I met Bob upon joining the Department of Atmospheric Sciences as a new graduate student in September 1980. I had no idea he would be my mentor, but he had a significant influence on my decision to apply to the University of Washington in the first place. Specifically, it was the textbook that he co-authored with Professor Joost Businger entitled “An Introduction to Atmospheric Physics” that really made up my mind. I studied physics as an undergraduate and knew next to nothing about meteorology and atmospheric sciences except that I thought it interesting. So I went to the library at the local state college and browsed the stack. I noticed that a number of the atmospheric science textbooks had been written by faculty at the UW. I was especially taken by the aforementioned text authored by Fleagle and Businger. The prose was clear and at least the first few chapters covered topics with which I was familiar and comfortable. I appreciated how the chapters were prefaced by apt quotations. In particular, there is fair warning provided in this way for the chapter on turbulent transfers, which represents rather difficult material. And I was struck by how he ended the book with a section on the atmospheric response to nuclear explosions. The final paragraph illustrates Bob’s spirit and bears quoting in full: “In concluding our discourse on so dismal a subject as the effects of nuclear explosions no subtle symbolism is intended. The all-encompassing atmosphere need not be destined to serve as the medium of transmission for man’s final inhumanity to man.”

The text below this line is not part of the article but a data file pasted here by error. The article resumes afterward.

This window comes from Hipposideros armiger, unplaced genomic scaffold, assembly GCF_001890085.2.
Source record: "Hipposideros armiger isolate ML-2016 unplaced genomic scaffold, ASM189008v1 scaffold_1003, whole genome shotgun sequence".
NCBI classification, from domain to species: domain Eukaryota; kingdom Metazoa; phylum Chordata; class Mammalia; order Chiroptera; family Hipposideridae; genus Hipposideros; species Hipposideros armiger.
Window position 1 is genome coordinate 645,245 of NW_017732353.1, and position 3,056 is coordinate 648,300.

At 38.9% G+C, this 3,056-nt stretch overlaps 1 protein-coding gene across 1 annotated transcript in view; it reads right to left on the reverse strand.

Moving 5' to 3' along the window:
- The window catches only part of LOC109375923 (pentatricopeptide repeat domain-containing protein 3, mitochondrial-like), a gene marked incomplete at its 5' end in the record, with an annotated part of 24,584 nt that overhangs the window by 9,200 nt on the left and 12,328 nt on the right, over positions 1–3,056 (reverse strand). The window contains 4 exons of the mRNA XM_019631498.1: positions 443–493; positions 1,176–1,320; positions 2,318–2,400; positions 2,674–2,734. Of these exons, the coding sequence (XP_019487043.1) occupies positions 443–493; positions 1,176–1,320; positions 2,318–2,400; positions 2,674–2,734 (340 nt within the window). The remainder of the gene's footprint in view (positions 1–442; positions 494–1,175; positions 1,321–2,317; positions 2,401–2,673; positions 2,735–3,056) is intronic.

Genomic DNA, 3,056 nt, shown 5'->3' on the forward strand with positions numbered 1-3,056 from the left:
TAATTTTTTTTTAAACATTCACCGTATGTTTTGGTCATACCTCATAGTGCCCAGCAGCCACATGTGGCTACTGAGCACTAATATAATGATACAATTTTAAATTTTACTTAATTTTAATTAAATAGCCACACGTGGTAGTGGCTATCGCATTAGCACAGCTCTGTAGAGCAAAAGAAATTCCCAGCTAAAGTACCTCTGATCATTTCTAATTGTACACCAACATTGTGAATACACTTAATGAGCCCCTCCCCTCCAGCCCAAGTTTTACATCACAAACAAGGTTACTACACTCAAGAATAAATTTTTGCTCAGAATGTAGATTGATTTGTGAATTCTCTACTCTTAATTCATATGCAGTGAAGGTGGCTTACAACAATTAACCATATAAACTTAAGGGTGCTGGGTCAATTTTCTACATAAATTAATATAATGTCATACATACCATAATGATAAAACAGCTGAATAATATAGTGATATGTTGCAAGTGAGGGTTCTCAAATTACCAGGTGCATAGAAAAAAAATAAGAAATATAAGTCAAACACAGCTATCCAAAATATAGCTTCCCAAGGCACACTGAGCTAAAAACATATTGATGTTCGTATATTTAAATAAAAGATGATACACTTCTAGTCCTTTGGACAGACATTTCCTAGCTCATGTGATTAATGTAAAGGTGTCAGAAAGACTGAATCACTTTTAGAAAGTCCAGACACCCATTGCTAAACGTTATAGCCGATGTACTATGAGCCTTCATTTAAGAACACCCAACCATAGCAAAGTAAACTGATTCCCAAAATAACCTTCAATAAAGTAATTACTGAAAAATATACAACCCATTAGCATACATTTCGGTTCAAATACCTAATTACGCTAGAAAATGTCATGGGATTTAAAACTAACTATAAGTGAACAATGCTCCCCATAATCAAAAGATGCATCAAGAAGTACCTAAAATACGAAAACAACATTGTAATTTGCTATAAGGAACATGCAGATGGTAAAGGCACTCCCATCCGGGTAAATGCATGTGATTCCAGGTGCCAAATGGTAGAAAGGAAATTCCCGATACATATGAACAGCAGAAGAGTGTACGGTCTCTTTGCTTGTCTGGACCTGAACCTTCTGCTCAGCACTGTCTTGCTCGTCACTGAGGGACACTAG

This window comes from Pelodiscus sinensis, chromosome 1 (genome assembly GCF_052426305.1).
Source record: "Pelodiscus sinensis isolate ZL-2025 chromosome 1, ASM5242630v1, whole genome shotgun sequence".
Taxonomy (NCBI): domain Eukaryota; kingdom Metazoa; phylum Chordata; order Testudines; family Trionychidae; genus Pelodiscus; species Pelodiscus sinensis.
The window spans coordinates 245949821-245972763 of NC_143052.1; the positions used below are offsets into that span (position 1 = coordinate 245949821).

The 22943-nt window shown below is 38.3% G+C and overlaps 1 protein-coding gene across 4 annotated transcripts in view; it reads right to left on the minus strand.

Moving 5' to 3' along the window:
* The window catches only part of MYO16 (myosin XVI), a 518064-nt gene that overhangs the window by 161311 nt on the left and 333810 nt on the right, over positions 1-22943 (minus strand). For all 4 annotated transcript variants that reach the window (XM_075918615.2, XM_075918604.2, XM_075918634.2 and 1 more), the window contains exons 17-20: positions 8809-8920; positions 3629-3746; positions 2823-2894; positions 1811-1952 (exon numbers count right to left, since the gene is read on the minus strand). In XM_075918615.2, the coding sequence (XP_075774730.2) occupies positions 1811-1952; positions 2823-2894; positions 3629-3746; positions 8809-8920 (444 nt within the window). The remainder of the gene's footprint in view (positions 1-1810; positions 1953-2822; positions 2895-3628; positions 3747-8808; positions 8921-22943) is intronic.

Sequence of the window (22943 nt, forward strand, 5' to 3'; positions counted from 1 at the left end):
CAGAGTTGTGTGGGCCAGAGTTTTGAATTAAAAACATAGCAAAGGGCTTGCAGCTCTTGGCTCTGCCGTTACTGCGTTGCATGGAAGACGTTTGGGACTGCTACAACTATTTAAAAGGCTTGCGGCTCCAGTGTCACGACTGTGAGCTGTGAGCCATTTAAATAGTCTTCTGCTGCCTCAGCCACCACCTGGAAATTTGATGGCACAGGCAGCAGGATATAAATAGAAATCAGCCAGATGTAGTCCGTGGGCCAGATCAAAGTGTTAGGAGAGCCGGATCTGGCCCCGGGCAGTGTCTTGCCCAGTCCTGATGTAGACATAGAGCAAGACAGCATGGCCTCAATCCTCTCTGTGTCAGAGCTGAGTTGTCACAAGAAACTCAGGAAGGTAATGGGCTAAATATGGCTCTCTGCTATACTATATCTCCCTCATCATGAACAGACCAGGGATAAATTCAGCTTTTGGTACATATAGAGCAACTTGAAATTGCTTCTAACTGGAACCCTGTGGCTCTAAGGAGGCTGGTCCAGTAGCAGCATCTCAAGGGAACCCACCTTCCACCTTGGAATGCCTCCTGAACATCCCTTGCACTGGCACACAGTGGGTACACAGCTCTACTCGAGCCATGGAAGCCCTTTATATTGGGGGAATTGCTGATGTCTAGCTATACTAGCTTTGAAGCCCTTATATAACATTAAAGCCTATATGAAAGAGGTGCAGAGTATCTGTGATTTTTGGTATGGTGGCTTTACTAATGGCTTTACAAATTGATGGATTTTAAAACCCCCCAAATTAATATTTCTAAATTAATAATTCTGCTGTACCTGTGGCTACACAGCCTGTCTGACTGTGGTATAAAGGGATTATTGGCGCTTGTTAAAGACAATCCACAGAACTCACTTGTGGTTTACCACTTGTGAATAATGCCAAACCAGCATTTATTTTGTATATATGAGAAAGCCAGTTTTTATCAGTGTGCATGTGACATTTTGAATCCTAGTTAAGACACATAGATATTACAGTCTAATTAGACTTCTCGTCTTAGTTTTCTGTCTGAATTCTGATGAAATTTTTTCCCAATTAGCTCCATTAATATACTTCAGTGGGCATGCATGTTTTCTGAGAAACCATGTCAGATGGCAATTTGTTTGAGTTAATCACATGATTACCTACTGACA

While there is no question that Bob was a pacifist he was also no pushover. I can personally attest to how competitive he was on the tennis court. He and I were well matched even though I was more than 30 years his junior and a decent athlete. He showed little mercy and evident delight in sending me back and forth across the court to try to reach his well-placed shots. I understand he played lacrosse in his younger days, which speaks for itself.